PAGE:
Now that I am on my way to "Grandma-hood", and trying out names for the new person I will become in less than 5 and 6 months, I have lots of sage advice which won't be of any use except to my friends who already know all of this.  The flurry of baby showers and baby "needs" begins, and a whole new level of what we will become in this new order arises.  We now talk baby beds, not cribs, and strollers that do eight different things: if only they could change diapers...I am slowly learning to be conversant in monitors and ultrasounds on a whole different level, and high chairs, (they do still make those, don't they?).  And I have to smile, as I know from all this untapped experience, babies are pretty simple after all.  They can sleep in an empty dresser drawer, lined with a blanket.  Their daily nutrient requirements are supplied by Mom, and the most important pieces of clothing needed are lots and lots and lots of diapers.  Being loved and held  are the greatest gift we can give that newborn and its as instinctual in us as breathing.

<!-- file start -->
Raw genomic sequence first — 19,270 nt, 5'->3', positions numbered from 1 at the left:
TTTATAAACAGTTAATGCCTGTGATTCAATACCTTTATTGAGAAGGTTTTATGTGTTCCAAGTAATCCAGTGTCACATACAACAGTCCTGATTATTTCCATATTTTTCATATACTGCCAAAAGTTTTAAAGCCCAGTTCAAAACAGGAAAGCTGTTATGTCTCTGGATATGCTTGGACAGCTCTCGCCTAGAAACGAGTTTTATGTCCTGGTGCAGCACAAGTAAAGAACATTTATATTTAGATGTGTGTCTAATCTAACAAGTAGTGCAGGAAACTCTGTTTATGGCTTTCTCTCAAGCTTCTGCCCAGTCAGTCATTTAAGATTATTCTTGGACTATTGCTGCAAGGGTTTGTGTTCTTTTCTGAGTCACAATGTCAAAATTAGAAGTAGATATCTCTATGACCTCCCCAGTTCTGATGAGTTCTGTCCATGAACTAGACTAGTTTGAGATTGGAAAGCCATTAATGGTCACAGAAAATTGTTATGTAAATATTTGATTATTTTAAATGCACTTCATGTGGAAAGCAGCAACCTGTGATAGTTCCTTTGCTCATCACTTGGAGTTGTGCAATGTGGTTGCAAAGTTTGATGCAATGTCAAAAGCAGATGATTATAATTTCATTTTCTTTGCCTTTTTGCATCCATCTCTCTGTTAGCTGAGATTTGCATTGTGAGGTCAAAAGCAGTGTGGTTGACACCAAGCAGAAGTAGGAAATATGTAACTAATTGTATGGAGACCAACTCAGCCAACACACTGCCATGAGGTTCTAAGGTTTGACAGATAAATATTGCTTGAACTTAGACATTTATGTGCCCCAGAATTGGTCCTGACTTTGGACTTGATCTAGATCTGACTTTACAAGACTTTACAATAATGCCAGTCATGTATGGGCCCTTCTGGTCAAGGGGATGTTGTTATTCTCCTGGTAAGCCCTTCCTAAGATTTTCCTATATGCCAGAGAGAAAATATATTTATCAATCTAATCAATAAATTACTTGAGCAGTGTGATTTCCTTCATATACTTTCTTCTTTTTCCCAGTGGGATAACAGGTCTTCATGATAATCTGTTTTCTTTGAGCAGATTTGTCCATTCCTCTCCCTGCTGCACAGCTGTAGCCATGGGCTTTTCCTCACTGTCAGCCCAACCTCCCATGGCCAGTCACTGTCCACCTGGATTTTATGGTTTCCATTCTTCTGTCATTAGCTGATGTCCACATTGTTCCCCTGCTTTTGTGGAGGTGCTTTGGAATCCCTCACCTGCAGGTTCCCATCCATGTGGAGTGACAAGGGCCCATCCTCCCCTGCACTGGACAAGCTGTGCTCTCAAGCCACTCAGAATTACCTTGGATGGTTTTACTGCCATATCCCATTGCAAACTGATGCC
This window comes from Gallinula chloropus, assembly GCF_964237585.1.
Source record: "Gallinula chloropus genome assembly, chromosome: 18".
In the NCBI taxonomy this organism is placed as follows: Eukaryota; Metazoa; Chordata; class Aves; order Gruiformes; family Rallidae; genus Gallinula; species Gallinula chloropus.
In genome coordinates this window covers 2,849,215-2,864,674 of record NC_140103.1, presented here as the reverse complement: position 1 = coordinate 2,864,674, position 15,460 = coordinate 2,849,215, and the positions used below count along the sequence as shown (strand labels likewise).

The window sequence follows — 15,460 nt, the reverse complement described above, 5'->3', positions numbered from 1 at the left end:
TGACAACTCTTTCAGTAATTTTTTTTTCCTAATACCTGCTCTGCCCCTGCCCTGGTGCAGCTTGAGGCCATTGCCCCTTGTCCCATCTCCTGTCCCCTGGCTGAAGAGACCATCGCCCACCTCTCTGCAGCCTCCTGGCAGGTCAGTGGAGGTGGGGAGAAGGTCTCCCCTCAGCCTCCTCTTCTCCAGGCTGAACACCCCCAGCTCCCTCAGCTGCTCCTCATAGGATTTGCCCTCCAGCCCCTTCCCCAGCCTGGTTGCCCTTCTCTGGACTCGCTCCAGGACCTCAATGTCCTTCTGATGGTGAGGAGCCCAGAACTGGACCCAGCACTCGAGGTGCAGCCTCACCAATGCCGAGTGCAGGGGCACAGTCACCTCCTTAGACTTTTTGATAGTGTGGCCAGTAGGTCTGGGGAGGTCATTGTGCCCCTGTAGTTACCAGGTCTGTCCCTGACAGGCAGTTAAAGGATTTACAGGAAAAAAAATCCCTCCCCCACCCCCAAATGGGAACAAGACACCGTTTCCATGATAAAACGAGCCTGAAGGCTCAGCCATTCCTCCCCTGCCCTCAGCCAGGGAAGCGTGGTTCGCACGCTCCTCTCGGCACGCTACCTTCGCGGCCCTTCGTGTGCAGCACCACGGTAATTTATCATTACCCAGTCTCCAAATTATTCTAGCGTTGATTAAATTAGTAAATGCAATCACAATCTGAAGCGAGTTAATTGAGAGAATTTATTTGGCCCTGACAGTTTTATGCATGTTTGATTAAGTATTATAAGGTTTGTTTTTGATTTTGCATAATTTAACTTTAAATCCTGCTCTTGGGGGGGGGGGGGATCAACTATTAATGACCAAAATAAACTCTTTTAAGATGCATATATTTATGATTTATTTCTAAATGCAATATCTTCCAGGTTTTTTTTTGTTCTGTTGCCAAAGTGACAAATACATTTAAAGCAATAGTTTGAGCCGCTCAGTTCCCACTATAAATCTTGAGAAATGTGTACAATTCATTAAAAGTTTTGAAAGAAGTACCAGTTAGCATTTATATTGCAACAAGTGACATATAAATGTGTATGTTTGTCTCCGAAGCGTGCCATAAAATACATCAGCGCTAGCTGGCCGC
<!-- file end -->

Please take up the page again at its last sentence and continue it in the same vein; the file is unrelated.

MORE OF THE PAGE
When I became pregnant with Ryan, at that time we had no way of knowing what the sex would be.  While there were new gadgets on the horizon, Ryan was the last of the baby generation looked on with practicality in mind as much as "the next new big baby thing".   We bought a baby crib for the new one.  Outfitted with a mattress it was certified safe.  The side went up and down.  The bars didn't allow for a baby's head to go through.  Pretty simple.  We painted the new nursery room a sunny yellow, as we figured that could grow with the baby, whatever the sex.  My sister in law, had been through all of this before me,  she lent me maternity clothes and piled up baby sleepers, receiving blankets, (I have since come to believe you can't have too many receiving blankets), spit up cloths and rubber changing table cloths.  These basics were the best things I got as they are what I needed every day, and made the rest of the baby items, wonderful luxuries.  My dad renovated an old wooden table into a changing table.  He refinished the wood, added a large shelf underneath, and Mom made a vinyl changing table pad.  It was perfect and served three children well.  An old wardrobe stored in Dad's shed, which once housed a gun rack, was hauled out, cleaned up and retrofitted with shelves.  The doors which once held glass, then were outfitted with mirrors, I now added gathered fabric panels, and we had a storage dresser/wardrobe for the baby's things.  My parents gave us a wonderful collapsible stroller that was used, but in perfect shape.  We thought it the greatest thing ever as it actually collapsed to just a frame of heavy steel.  It was like lifting a small bicycle into the car but it was the newest thing since the "pram".   Korey would be the lucky recepient of  the new "umbrella" strollers which were just coming out, a stroller that folded in on itself like an accordian and could be carried on your arm like an umbrella.  I didn't think baby inventions could get much better than that.  Kurt's parents gave us the newest thing in "play pens" as we called them with mesh sides that folded down.  Aside from sleeping when we went somewhere, my children were never huge play pen kids, and it mostly housed the myriad of baby toys we accumulated as it was like one big open toy box to pitch things in.  Many years later the now slightly damaged play pen made a very serviceable birthing bed for our Brittany spaniel, Murphy.  Use and reuse.